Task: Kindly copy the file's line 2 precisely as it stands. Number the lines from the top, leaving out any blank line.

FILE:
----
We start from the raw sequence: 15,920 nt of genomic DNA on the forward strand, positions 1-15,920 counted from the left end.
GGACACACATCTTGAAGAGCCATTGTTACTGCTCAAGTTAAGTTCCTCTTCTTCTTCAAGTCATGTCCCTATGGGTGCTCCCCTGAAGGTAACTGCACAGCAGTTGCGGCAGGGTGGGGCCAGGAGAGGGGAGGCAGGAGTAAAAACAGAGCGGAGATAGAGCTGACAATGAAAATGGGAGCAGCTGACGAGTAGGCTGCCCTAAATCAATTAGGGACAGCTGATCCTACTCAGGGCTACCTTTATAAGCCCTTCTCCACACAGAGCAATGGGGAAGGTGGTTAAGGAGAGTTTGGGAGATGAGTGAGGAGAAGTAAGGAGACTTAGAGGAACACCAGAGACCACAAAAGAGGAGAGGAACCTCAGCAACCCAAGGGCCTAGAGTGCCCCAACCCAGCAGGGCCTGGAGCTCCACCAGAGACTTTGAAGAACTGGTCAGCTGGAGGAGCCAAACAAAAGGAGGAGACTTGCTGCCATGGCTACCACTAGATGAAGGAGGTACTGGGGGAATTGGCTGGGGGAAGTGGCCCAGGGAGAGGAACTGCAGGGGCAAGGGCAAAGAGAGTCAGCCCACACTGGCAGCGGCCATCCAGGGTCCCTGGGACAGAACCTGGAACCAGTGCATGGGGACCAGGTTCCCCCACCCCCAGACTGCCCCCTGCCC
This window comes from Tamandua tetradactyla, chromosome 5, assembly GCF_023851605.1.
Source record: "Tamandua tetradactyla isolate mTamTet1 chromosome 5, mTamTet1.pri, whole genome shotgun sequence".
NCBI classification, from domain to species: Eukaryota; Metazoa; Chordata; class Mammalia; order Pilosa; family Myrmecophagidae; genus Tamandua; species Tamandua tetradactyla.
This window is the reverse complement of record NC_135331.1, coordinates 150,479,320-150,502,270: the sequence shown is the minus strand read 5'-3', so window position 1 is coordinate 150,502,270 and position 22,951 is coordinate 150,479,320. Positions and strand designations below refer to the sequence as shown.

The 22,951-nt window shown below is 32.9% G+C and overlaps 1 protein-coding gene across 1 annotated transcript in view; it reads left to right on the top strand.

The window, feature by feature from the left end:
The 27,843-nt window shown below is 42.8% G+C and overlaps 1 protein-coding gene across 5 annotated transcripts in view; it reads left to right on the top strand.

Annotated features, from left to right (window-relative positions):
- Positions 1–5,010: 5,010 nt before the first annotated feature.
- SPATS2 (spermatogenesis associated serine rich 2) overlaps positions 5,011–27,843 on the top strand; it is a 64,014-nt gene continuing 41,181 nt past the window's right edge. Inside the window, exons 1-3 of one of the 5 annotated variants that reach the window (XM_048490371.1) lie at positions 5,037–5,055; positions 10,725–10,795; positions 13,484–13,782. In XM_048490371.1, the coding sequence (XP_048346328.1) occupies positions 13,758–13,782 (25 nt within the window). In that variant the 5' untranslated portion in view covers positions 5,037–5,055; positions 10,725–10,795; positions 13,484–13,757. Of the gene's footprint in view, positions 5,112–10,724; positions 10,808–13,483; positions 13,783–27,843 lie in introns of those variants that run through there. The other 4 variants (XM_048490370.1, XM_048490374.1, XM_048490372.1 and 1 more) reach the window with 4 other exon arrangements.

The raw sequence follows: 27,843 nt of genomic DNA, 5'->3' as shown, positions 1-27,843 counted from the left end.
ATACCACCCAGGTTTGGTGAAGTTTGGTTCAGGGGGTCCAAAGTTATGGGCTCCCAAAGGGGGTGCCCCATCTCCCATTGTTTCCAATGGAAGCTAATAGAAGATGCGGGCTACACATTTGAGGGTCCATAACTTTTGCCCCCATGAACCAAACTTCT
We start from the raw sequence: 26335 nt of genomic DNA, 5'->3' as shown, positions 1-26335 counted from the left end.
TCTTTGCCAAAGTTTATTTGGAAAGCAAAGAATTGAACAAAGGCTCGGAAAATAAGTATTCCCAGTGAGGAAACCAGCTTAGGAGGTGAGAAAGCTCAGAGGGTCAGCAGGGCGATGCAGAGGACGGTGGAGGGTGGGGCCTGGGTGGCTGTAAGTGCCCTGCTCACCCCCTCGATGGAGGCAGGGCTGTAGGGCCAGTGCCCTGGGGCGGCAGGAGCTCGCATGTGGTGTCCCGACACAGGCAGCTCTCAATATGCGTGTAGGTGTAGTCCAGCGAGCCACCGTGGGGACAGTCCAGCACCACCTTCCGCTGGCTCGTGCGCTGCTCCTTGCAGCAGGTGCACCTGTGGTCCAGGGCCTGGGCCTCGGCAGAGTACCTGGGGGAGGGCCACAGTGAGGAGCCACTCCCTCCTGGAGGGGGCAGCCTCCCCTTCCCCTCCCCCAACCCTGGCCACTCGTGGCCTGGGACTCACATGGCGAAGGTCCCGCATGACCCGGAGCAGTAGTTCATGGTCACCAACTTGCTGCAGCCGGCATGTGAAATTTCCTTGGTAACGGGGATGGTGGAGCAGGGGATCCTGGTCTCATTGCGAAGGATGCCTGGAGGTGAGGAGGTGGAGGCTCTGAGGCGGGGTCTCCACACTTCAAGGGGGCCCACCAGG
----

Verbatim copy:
GGACACACATCTTGAAGAGCCATTGTTACTGCTCAAGTTAAGTTCCTCTTCTTCTTCAAGTCATGTCCCTATGGGTGCTCCCCTGAAGGTAACTGCACAGCAGTTGCGGCAGGGTGGGGCCAGGAGAGGGGAGGCAGGAGTAAAAACAGAGCGGAGATAGAGCTGACAATGAAAATGGGAGCAGCTGACGAGTAGGCTGCCCTAAATCAATTAGGGACAGCTGATCCTACTCAGGGCTACCTTTATAAGCCCTTCTCCACACAGAGCAATGGGGAAGGTGGTTAAGGAGAGTTTGGGAGATGAGTGAGGAGAAGTAAGGAGACTTAGAGGAACACCAGAGACCACAAAAGAGGAGAGGAACCTCAGCAACCCAAGGGCCTAGAGTGCCCCAACCCAGCAGGGCCTGGAGCTCCACCAGAGACTTTGAAGAACTGGTCAGCTGGAGGAGCCAAACAAAAGGAGGAGACTTGCTGCCATGGCTACCACTAGATGAAGGAGGTACTGGGGGAATTGGCTGGGGGAAGTGGCCCAGGGAGAGGAACTGCAGGGGCAAGGGCAAAGAGAGTCAGCCCACACTGGCAGCGGCCATCCAGGGTCCCTGGGACAGAACCTGGAACCAGTGCATGGGGACCAGGTTCCCCCACCCCCAGACTGCCCCCTGCCC